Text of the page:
- George Bennett Palm Beach Post Staff Writer
Even before President Donald Trump ordered missile strikes against an airbase in Syria on Thursday night, the U.S. response to Bashar al-Assad’s use of chemical weapons was overshadowing Trump’s summit with Chinese President Xi Jinping at Mar-a-Lago.
As Air Force One headed to Palm Beach International Airport in the afternoon, Trump told reporters that “I guess something should happen” in response to what Trump called the “disgrace to humanity” in Syria.
Meanwhile, on the ground at PBIA, Secretary of State Rex Tillerson welcomed Xi and then held a news conference in which he condemned Assad and urged Russia to “consider carefully their continued support for the Assad regime.”
The missile strikes began a few hours later as Trump dined with Xi at Mar-a-Lago.
“Assad choked out the lives of helpless men, women and children…Even beautiful babies were cruelly murdered in this very barbaric attack. No child of God should ever suffer such horror,” Trump said later in a brief statement after the Chinese delegation left for the evening.
“We ask for God’s wisdom as we face the challenge of our very troubled world,” Trump said.
After arriving separately at PBIA in the afternoon, Xi and Trump met for the first time at 5:10 p.m. at Mar-a-Lago.
It was not immediately clear Thursday night whether the Syrian action would alter plans for Trump and Xi to hold meetings and a “working lunch” Friday before Xi departs.
Thursday’s plans also called for first lady Melania Trump and Xi’s wife, Peng Liyuan, to visit a local school on Friday, White House spokesman Sean Spicer told reporters on Air Force One en route to PBIA. Spicer didn’t name the school and school district officials declined to comment.
Xi arrived at PBIA at about 1:30 p.m. on an Air China plane and, after being greeted by Tillerson, went to the Eau Palm Beach Resort & Spa before heading to Mar-a-Lago. Trump arrived at PBIA on Air Force One about 90 minutes later, accompanied by Melania Trump and daughter Ivanka Trump and her children.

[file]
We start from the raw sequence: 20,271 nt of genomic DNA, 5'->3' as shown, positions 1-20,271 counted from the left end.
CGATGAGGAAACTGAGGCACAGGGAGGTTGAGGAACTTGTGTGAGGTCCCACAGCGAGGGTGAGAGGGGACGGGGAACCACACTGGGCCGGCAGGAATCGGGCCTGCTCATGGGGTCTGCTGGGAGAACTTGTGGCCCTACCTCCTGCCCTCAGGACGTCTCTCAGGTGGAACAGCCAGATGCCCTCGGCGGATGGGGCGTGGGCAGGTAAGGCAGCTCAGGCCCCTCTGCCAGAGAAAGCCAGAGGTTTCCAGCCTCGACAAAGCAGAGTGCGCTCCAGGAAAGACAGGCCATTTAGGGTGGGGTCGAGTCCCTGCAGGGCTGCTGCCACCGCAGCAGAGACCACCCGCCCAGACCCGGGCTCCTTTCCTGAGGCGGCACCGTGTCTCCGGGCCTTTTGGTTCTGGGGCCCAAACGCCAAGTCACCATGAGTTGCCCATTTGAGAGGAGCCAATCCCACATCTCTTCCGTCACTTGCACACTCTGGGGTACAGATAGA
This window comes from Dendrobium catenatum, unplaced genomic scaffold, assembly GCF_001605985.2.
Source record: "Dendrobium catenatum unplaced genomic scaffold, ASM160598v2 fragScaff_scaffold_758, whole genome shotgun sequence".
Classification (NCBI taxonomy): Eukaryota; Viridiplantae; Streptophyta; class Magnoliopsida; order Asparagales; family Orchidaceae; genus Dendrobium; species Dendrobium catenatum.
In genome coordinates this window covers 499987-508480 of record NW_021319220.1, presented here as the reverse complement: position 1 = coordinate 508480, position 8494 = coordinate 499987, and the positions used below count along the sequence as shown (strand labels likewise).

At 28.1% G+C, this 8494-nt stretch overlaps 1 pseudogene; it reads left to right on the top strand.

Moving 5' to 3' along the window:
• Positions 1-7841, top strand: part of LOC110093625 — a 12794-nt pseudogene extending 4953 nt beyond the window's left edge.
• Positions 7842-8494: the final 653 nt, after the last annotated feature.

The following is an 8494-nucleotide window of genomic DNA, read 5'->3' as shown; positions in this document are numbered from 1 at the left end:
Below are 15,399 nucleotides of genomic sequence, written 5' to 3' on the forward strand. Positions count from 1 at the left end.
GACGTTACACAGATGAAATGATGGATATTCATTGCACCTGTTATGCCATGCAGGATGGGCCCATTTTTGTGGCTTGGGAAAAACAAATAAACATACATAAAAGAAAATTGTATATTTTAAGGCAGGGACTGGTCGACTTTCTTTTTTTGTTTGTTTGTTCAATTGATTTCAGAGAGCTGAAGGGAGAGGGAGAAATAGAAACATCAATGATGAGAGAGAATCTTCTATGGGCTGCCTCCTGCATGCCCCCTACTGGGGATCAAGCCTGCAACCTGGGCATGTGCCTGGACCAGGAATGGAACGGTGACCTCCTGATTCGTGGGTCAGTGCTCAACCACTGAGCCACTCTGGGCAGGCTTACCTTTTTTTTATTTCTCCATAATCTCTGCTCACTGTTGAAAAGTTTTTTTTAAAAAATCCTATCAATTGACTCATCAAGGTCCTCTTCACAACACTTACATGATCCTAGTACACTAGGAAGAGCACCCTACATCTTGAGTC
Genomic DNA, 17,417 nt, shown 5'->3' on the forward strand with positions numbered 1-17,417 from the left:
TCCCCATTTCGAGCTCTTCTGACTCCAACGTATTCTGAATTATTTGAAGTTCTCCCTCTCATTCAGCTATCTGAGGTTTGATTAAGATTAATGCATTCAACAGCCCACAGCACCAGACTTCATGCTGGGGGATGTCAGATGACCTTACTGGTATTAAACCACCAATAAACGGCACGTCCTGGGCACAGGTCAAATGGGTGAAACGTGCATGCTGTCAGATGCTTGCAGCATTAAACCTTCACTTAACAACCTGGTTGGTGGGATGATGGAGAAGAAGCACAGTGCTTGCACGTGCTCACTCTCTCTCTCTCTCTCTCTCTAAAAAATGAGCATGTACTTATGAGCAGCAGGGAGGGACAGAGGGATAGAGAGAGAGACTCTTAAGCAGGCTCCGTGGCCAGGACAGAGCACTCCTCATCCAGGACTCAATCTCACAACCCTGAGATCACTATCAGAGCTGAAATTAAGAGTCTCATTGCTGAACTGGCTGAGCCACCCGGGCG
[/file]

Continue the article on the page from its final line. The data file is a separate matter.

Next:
It’s the sixth time Trump has visited Palm Beach since becoming president 11 weeks ago.
Trump’s previous visits have drawn demonstrators — including an estimated 3,000 who marched against him in February — but the U.S. president was overshadowed by Xi on the protest front on Thursday.
Hundreds of critics of China’s human rights record and its treatment of Tibet and the Falun Gong religious group gathered outside the Eau Palm Beach, where pro-Xi “greeters” in red T-shirts also assembled. Three people were arrested in Manalapan for trying to run into the road ahead of Xi’s motorcade, the Palm Beach County Sheriff’s Office said.
Before Xi’s arrival, hundreds of Vietnamese protesters marched against the Chinese president on Southern Boulevard, where they were countered by pro-Xi demonstrators who arrived on buses. Anti-Xi protesters also gathered on Bingham Island near Mar-a-Lago before Xi’s arrival.
Trump and Xi have a weighty agenda that includes trade, North Korea’s development of nuclear weapons and China’s territorial claims in the South China Sea.
But it was clear throughout the day Thursday that Syria was weighing heavily on Trump and U.S. officials.
“I think what happened in Syria is a disgrace to humanity, and he’s there, and I guess he’s running things, so I guess something should happen,” Trump told reporters on Air Force One.
“What Assad did is terrible. What happened in Syria is truly one of the egregious crimes and it shouldn’t have happened. And it shouldn’t be allowed to happen … I don’t want to say what I’m going to be doing with respect to Syria,” Trump said when asked about specific actions he might take.
Tillerson, after greeting Xi at PBIA, also condemned Assad and addressed Russia’s support for him.
“There is no doubt in our minds, and the information we have supports that Syria, the Syrian regime under the leadership of President Bashar al-Assad, are responsible for this attack. And further, I think it is very important that the Russian government consider carefully their continued support for the Assad regime,” Tillerson said.
Tillerson added: “Assad’s role in the future is uncertain clearly and with the acts that he has taken it would seem that there would be no role for him to govern the Syrian people.”
Tillerson said the U.S. hopes “to work collectively with our partners around the world through a political process that would lead to Assad leaving.”
Before the latest chemical weapons attack, U.S. Ambassador to the United Nations Nikki Haley said on March 30 that “our priority is no longer to sit there and focus on getting Assad out.”
Trump’s views also appear to have changed.
In 2013, after Assad used chemical weapons and as former President Barack Obama considered responding with military strikes, Trump tweeted that there was “no upside and tremendous downside” to military action in Syria. In Miami the week before the 2016 election, Trump accused Hillary Clinton of wanting “to start a shooting war in Syria in conflict with nuclear-armed Russia. Frankly, it could lead to World War III and she has no sense.”
Staff writers Eliot Kleinberg, Andrew Marra and Jorge Milian contributed to this story.